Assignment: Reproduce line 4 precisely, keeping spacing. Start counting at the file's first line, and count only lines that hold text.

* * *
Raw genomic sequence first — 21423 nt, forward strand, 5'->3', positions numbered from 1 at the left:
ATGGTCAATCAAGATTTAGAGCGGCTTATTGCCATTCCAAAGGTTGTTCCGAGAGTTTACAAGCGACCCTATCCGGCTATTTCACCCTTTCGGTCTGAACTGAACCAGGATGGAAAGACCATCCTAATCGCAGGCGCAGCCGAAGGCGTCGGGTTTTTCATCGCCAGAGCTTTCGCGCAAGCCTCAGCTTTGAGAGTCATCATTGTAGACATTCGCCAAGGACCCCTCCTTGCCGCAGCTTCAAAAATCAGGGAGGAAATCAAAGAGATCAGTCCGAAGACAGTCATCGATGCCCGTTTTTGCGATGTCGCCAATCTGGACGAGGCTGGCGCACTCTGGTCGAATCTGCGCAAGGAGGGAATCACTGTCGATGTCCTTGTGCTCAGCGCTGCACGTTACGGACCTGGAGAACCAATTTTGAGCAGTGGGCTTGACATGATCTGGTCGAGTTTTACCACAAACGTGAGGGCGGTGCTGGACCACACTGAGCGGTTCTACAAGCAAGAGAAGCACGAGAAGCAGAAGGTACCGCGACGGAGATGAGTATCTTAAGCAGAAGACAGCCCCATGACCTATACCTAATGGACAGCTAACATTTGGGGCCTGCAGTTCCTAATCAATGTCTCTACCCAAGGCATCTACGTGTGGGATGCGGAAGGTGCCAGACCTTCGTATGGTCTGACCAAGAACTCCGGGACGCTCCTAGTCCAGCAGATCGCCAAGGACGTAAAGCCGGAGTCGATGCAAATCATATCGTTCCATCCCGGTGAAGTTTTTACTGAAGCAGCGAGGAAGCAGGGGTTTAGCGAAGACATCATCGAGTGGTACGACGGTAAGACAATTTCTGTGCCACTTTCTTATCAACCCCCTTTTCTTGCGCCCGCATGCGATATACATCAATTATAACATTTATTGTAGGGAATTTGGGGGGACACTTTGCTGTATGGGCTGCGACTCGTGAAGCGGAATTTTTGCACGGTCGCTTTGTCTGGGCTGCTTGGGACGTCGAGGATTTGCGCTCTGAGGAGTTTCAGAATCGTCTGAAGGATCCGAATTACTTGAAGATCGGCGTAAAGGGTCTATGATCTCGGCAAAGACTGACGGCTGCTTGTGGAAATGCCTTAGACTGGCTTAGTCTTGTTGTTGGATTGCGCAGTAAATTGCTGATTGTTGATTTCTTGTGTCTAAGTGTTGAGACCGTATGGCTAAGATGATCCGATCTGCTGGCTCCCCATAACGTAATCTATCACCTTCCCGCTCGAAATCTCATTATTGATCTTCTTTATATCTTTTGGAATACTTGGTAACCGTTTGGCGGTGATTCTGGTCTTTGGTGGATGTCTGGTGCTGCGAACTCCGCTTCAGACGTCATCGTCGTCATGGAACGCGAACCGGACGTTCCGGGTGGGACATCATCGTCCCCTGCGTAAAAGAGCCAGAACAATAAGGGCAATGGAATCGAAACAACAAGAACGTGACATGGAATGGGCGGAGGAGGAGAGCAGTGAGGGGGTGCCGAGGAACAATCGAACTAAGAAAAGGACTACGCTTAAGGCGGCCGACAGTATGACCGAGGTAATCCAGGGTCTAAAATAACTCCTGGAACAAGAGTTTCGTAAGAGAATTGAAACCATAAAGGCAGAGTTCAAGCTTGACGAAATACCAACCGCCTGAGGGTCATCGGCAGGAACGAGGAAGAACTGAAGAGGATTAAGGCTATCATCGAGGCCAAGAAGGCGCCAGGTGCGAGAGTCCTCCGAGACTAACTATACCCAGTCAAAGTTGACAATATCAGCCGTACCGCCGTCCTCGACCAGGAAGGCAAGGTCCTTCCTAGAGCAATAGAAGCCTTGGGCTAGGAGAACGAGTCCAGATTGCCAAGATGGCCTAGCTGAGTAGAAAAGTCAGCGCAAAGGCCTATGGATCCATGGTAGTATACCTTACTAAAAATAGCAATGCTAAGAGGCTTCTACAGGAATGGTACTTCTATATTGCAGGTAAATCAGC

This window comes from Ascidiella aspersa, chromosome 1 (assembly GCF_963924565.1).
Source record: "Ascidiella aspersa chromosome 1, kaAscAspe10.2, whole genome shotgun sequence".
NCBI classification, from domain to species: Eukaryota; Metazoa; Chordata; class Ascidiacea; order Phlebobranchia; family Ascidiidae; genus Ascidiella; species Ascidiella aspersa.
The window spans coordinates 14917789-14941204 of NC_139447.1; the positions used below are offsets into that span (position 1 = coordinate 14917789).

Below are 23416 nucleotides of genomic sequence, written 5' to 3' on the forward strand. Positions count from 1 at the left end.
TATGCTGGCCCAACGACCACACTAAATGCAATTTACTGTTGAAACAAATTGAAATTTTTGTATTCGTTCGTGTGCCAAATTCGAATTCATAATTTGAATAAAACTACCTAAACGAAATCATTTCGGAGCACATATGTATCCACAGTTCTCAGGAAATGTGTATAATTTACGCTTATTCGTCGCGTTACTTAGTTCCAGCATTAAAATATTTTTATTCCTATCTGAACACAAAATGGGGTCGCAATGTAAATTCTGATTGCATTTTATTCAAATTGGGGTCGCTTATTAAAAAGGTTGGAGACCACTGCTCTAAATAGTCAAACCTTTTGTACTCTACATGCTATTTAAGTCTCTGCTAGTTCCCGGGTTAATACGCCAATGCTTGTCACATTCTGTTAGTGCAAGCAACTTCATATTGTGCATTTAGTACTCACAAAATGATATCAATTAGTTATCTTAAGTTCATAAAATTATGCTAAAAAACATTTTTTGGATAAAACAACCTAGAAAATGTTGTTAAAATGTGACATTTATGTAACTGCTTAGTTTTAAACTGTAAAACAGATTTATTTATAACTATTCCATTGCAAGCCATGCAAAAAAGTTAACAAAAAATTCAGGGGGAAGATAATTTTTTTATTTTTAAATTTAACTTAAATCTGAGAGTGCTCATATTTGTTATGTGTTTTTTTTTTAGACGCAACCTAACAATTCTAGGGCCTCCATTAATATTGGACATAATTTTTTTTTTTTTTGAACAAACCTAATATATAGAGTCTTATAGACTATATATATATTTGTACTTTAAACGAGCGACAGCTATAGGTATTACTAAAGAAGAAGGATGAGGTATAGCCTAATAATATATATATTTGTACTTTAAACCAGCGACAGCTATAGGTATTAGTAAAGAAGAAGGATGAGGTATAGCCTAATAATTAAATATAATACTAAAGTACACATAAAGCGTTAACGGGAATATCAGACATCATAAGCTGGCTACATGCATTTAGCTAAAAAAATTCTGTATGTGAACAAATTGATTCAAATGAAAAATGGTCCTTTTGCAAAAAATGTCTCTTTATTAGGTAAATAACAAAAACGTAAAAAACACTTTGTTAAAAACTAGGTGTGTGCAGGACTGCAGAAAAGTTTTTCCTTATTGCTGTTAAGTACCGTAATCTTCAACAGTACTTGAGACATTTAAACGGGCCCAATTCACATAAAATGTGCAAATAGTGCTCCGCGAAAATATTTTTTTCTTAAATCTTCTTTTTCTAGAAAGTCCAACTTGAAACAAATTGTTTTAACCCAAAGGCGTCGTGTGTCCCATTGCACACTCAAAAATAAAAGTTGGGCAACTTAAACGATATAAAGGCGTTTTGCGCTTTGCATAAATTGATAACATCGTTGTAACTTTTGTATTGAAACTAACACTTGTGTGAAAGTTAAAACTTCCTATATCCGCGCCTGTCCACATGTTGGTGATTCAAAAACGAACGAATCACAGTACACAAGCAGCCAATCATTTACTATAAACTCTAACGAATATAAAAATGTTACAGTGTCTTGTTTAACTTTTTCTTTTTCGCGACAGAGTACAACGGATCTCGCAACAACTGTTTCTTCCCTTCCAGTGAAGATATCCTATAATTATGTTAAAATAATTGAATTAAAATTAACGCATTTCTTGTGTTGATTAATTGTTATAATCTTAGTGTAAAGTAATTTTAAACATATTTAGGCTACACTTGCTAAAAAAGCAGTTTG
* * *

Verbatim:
Source record: "Ascidiella aspersa chromosome 1, kaAscAspe10.2, whole genome shotgun sequence".